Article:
Venison has a remarkable fresh life span when chilled and carefully cleaned very soon after the kill.   It can be safely kept cold for a lengthy period if necessary although it is always best to get it in the smoker as soon as possible unless you are experienced with aging meats.   I remember years back, it was not uncommon to see several whole deer stacked in the bed of pick-ups or even tied to the hood coming back from a successful hunt in central Texas.  That is foolish and a sure way to ruin your expensive venison.

 

Where I am from we are over run with wild hogs.  This pork makes excellent smoked sausage but the fresh time span is much shorter than venison.  They are always dirty and extra care must be given to the cleaning process.    So yes there must be some time tested methods used(experience) to get this meat from the woods, into the smokehouse and on to freezer without incident. 

 

Many here may be using store bought beef or other meats for their sausage making.  There are a few unknowns for us with store bought meat.   The main concern for me is when was it killed and how clean is it?  Both those limit the time remaining before spoilage and that is where the need for cure comes in.   The cure comes to the rescue!  It retards the spoilage and allows us to make sausage safely with less regard to the "if's".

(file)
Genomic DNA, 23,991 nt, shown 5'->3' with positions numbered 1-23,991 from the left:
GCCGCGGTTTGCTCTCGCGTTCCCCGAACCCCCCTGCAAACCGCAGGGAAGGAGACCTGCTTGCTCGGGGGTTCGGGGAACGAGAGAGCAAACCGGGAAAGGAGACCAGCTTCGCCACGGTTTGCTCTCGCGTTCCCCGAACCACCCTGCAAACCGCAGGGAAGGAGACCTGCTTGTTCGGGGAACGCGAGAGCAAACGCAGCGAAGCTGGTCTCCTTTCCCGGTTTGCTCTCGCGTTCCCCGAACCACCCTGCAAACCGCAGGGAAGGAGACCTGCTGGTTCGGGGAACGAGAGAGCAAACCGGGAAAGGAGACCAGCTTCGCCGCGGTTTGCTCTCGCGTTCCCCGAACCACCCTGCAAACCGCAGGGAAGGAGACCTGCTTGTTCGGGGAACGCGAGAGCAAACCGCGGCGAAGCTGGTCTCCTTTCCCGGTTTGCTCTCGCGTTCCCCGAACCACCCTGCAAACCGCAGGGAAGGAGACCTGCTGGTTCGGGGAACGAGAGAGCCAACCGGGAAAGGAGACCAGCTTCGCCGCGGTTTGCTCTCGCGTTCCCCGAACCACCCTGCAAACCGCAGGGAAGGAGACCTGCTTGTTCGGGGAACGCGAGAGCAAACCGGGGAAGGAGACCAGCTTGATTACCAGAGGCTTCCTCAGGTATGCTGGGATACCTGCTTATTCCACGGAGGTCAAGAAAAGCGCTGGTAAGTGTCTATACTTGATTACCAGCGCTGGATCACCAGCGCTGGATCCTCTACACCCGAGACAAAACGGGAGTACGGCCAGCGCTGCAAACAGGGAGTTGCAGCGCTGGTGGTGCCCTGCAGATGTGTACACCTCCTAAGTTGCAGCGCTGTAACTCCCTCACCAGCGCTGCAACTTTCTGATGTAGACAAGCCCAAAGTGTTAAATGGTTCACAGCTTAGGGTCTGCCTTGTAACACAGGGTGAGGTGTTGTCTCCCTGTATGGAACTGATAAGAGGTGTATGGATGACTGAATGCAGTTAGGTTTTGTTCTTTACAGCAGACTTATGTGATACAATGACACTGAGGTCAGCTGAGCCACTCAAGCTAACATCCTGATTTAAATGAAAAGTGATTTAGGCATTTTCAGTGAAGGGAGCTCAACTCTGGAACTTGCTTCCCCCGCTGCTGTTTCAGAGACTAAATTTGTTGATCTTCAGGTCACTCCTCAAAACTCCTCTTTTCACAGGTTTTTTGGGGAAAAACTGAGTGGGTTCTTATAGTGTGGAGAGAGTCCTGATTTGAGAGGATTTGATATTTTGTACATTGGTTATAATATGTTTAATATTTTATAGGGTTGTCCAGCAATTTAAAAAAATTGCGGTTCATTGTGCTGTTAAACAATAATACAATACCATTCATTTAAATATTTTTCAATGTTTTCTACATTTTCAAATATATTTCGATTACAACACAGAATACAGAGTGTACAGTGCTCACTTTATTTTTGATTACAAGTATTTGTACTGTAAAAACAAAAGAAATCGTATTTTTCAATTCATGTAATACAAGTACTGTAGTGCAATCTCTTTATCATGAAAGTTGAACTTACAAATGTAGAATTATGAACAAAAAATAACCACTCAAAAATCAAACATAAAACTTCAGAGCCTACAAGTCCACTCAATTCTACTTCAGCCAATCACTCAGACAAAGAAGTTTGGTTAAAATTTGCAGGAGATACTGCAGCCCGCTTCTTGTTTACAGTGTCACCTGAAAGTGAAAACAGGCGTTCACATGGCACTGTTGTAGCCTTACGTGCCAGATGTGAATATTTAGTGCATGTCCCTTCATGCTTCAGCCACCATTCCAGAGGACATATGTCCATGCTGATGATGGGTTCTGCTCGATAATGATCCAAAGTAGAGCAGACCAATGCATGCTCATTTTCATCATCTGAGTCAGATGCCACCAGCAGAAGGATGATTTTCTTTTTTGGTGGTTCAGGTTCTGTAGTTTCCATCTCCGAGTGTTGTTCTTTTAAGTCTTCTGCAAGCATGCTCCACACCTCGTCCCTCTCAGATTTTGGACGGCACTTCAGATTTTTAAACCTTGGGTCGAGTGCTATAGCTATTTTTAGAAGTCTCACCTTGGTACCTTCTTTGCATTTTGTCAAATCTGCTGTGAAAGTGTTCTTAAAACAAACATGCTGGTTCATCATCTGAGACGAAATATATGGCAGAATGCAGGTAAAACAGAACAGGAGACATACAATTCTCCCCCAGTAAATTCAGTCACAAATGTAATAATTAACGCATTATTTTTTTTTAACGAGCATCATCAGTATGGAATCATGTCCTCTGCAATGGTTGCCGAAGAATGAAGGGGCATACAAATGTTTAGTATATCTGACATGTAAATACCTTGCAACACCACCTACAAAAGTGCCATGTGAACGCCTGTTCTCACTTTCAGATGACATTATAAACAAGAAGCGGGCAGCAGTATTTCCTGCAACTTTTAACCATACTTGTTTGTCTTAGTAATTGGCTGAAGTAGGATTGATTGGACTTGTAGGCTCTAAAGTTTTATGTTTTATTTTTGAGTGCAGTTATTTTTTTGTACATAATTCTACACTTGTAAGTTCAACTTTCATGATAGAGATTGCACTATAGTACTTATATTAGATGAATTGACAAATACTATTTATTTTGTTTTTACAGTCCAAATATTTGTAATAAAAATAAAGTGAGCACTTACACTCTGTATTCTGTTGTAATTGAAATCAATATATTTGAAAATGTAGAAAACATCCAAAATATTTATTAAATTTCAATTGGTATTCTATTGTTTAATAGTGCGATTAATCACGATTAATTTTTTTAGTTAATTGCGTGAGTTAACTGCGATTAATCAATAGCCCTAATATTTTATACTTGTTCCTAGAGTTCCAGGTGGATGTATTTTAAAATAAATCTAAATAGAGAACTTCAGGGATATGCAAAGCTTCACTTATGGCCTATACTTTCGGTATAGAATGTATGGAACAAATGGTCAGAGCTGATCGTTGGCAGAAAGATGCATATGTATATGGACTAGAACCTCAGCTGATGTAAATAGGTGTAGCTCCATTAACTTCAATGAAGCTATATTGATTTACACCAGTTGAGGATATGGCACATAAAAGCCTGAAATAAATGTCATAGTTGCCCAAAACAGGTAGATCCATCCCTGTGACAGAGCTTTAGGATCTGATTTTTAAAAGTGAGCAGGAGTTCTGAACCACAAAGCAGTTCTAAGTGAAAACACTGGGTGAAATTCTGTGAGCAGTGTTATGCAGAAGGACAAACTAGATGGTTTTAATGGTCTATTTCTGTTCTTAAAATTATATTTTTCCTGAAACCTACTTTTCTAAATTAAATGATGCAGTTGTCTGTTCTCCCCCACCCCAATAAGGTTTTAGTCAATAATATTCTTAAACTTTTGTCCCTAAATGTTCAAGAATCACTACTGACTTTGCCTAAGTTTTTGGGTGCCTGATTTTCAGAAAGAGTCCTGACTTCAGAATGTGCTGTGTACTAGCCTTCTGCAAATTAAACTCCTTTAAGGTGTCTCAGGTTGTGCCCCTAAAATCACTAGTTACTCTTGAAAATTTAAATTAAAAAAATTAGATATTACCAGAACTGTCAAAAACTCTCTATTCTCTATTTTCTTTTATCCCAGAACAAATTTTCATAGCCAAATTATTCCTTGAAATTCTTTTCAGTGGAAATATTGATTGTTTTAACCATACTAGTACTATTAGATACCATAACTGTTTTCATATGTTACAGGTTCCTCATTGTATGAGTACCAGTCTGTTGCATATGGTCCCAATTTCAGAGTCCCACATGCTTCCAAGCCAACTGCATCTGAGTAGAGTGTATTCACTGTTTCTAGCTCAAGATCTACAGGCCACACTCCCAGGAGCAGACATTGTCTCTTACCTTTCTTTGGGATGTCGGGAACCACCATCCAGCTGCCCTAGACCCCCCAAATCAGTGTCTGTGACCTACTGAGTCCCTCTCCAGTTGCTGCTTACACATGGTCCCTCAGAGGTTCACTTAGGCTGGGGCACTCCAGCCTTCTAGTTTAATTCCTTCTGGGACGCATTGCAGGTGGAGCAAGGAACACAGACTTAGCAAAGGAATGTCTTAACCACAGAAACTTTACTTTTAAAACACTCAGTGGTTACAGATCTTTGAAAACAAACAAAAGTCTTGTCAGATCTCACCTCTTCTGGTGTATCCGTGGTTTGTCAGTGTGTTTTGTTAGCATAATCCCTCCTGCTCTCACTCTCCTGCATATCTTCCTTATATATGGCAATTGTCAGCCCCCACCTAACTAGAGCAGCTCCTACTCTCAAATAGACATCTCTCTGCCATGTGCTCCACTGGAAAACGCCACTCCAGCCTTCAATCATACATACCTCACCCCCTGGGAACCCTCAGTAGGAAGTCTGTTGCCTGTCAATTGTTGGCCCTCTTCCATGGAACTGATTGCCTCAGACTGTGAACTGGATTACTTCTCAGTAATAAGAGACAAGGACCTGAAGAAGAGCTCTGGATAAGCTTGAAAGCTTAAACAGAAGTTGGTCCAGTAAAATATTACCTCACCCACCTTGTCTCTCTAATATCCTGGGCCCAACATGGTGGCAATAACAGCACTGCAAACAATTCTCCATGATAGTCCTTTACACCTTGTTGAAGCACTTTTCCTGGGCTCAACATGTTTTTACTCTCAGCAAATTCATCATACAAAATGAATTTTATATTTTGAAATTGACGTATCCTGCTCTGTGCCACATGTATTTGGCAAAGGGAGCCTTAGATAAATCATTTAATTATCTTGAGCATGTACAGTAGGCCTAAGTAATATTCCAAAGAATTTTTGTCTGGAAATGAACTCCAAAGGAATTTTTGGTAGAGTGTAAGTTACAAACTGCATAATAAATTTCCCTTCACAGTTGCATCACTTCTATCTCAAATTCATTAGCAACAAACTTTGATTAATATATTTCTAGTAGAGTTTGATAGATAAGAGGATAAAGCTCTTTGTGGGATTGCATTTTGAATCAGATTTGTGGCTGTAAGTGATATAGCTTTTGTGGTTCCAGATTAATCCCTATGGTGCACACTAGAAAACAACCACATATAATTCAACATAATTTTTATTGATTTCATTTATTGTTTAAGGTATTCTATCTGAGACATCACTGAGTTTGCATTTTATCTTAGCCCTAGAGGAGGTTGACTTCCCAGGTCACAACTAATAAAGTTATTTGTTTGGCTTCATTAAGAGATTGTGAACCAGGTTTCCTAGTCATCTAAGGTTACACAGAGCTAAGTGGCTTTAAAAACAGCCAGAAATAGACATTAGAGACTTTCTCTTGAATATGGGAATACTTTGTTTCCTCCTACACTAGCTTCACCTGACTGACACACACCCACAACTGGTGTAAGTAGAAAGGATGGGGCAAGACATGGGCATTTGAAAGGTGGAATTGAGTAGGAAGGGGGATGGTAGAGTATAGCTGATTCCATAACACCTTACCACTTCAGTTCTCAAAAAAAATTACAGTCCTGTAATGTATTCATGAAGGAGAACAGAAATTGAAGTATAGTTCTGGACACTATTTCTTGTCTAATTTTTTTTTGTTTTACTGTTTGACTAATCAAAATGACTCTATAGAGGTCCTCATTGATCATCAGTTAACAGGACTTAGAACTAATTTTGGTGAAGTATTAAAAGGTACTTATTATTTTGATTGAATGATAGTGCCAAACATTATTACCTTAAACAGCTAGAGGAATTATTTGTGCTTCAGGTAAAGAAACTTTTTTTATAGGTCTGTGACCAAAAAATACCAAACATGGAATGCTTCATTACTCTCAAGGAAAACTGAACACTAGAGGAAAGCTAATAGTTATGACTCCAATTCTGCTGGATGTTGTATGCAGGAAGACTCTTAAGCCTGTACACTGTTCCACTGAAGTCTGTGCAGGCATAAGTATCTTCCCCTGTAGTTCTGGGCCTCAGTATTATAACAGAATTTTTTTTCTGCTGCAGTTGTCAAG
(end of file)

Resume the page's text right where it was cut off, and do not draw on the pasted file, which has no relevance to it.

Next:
DaveOmak mentioned that salt available years ago may have been higher in nitrate content.  That is an interesting idea although maybe difficult to research.  If you have any info on that I'd enjoy reading up on it.  I figure most old timers knew of cure.  But many homesteads were for from well stocked suppliers.  They did things the best way they could.  Through trial and error.  We don't have to take those chances today fortunately.   I just don't want to get so far away from the old ways that we can't survive if the wheels fly off this wonderful supply train we have become accustomed to in the new world.  

 

Had a buddy ask if he could drop a cleaned and quartered doe off at my place today.  I kept experimenting years back with this sausage and jerky making until the word got out.  I'd used my friends as taste testers.  Now I have these ice chests just show up like this.  lol.  Oh well,  nothing smells better than warm smokehouse full of venison on a cold winter day!  You guys be safe!  mark421